Carnival is an outlet where everything is permitted—inversion, derision, inhibition, questioning the rules—cutting into the monotony of daily life. Carnival in Martinique is special—it’s not a spectacle with bleachers, stages, and famous artists flown in to perform. Here, everyone is together and in movement: you can be as much a part of the parade as you want, whether it’s dressing up and watching or running behind a truck playing your favourite music, and every person in attendance contributes to the atmosphere.
Carnaval 2013 has come and gone in Martinique—this year with much less pomp and circumstance than the last in my opinion. Nevertheless, here is a little more about carnival in Madinina.
Though the groupes à pied have been making their rounds since the Epiphany in January, this is the first official day of carnival. Elected from every commune, the Queens (young women), mini-Queens (girls) and Queen-Mothers (senior women) parade through Fort-de-France showing off their themed costumes to the crowds.
This is the first big défilé (parade) of the carnival; most importantly, however, this is the day that King Vaval or Rwa Bwa Bwa is revealed to all of the carnavaliers. Vaval is a large float, a satirical caricature of a person or concept that marked the previous year. At the end of Carnival, Vaval will be sacrificed as repentance for the excess of the celebration.
This year, Vaval manifested himself as Koupé and Fyon, a gay couple parodying the mariage pour tous (same-sex marriage) debate happening in France. The names of the couple characterize Jean-Francois Copé and Francois Fillon, whose surnames in creole translate to “to f*ck” and “ass,” respectively. The combination of their surnames is already unfortunate but the true wit is revealed when you learn that these two French politicians are staunchly against same-sex marriage. They drank champagne called La Fin d’un Monde, the End of a World, and held champagne glasses with the words Klordécone and Banol on them. Chlordecone and Banole are pesticides that have poisoned a lot of agricultural land in Martinique and leached into the water…there’s always some scandal attached to them.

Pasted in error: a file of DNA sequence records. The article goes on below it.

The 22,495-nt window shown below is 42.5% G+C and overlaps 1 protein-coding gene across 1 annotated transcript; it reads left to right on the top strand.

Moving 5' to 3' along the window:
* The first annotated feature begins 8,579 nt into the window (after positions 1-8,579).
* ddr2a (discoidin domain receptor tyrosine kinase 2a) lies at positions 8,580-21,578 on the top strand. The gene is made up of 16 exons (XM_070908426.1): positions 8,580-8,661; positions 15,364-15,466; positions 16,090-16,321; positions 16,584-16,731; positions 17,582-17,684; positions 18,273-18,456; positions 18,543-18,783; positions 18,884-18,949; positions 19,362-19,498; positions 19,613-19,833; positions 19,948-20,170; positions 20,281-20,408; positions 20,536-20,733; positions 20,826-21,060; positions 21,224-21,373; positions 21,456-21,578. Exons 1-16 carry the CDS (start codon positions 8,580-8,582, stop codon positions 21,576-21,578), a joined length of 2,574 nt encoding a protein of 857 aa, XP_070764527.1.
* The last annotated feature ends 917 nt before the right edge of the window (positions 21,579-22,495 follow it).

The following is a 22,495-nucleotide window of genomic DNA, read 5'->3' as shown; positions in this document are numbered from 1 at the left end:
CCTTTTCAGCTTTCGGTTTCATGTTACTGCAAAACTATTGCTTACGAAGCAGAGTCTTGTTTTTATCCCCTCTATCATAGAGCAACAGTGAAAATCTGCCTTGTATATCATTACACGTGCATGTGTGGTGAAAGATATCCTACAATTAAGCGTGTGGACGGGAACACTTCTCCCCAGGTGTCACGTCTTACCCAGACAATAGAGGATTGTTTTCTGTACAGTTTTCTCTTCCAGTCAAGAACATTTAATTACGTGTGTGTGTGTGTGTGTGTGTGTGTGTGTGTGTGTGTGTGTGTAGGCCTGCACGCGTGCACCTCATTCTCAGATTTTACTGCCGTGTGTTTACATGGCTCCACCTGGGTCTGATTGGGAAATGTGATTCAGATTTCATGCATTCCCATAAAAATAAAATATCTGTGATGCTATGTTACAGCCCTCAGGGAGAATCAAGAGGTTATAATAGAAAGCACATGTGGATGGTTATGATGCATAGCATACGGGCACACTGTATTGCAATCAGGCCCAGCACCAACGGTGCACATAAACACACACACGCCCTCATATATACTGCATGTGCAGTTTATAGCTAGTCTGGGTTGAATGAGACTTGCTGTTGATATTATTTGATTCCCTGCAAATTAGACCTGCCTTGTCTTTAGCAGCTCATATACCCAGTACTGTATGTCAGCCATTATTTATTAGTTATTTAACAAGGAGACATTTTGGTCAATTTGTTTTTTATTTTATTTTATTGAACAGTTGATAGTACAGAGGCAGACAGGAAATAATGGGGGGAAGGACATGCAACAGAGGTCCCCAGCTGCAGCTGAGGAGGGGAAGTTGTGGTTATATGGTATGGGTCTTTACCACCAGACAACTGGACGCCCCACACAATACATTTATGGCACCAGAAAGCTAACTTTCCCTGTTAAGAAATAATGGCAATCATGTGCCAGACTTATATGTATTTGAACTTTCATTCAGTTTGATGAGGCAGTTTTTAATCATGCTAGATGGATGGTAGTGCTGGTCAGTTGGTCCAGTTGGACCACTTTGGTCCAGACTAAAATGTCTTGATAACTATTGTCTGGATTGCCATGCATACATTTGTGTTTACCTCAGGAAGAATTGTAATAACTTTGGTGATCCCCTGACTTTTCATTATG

On this day you will find many of the characters typical of Carnival: Neg Gwo Siwo (nègres gros-sirop) men covered in sirop de batterie (the black waste from the production of rum) representing the liberation of slaves, Mariyan Lapofig (Marianne peau de banane), a woman covered in dried banana leaves, among others. Bwadjacks are also taken out in full force—cars modified to rev exceptionally loudly and painted with satirical and/or offensive pictures and phrases.
Lundi Gras: Les Mariages Burlesques
On Monday, roles are reversed and the theme is cross-dressing. Men dress up as women and women dress up as men, though mostly in the former direction. For my first day of carnival, I took it easy and spent the day the Parade du Sud, the biggest parade outside of Fort-de-France. Here, all of the Queens from the southern communes process along with their respective orchestra and the occasional char (truck with a sound system playing music).